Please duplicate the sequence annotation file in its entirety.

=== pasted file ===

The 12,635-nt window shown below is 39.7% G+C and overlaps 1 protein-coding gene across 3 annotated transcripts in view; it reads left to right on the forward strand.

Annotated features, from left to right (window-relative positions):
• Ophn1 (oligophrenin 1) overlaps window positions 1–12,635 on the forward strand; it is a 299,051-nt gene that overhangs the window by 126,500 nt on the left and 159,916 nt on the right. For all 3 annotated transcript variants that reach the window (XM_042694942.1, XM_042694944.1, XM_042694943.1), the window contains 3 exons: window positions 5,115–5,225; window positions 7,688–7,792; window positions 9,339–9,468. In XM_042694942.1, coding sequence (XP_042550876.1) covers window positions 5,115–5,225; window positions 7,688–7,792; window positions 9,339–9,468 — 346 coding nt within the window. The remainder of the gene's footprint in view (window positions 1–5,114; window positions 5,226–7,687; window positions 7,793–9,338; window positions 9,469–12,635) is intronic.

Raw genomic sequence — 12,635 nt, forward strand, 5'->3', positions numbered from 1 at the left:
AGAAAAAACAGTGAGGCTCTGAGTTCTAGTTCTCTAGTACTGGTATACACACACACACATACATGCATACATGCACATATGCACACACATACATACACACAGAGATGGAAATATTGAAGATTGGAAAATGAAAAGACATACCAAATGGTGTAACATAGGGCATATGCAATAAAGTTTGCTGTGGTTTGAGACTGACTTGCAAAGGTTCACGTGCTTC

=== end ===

The 12,635-nt window shown below is 39.7% G+C and overlaps 1 protein-coding gene across 3 annotated transcripts in view; it reads left to right on the forward strand.

Annotated features, from left to right (window-relative positions):
• Ophn1 (oligophrenin 1) overlaps window positions 1–12,635 on the forward strand; it is a 299,051-nt gene that overhangs the window by 126,500 nt on the left and 159,916 nt on the right. For all 3 annotated transcript variants that reach the window (XM_042694942.1, XM_042694944.1, XM_042694943.1), the window contains 3 exons: window positions 5,115–5,225; window positions 7,688–7,792; window positions 9,339–9,468. In XM_042694942.1, coding sequence (XP_042550876.1) covers window positions 5,115–5,225; window positions 7,688–7,792; window positions 9,339–9,468 — 346 coding nt within the window. The remainder of the gene's footprint in view (window positions 1–5,114; window positions 5,226–7,687; window positions 7,793–9,338; window positions 9,469–12,635) is intronic.

Raw genomic sequence — 12,635 nt, forward strand, 5'->3', positions numbered from 1 at the left:
AGAAAAAACAGTGAGGCTCTGAGTTCTAGTTCTCTAGTACTGGTATACACACACACACATACATGCATACATGCACATATGCACACACATACATACACACAGAGATGGAAATATTGAAGATTGGAAAATGAAAAGACATACCAAATGGTGTAACATAGGGCATATGCAATAAAGTTTGCTGTGGTTTGAGACTGACTTGCAAAGGTTCACGTGCTTC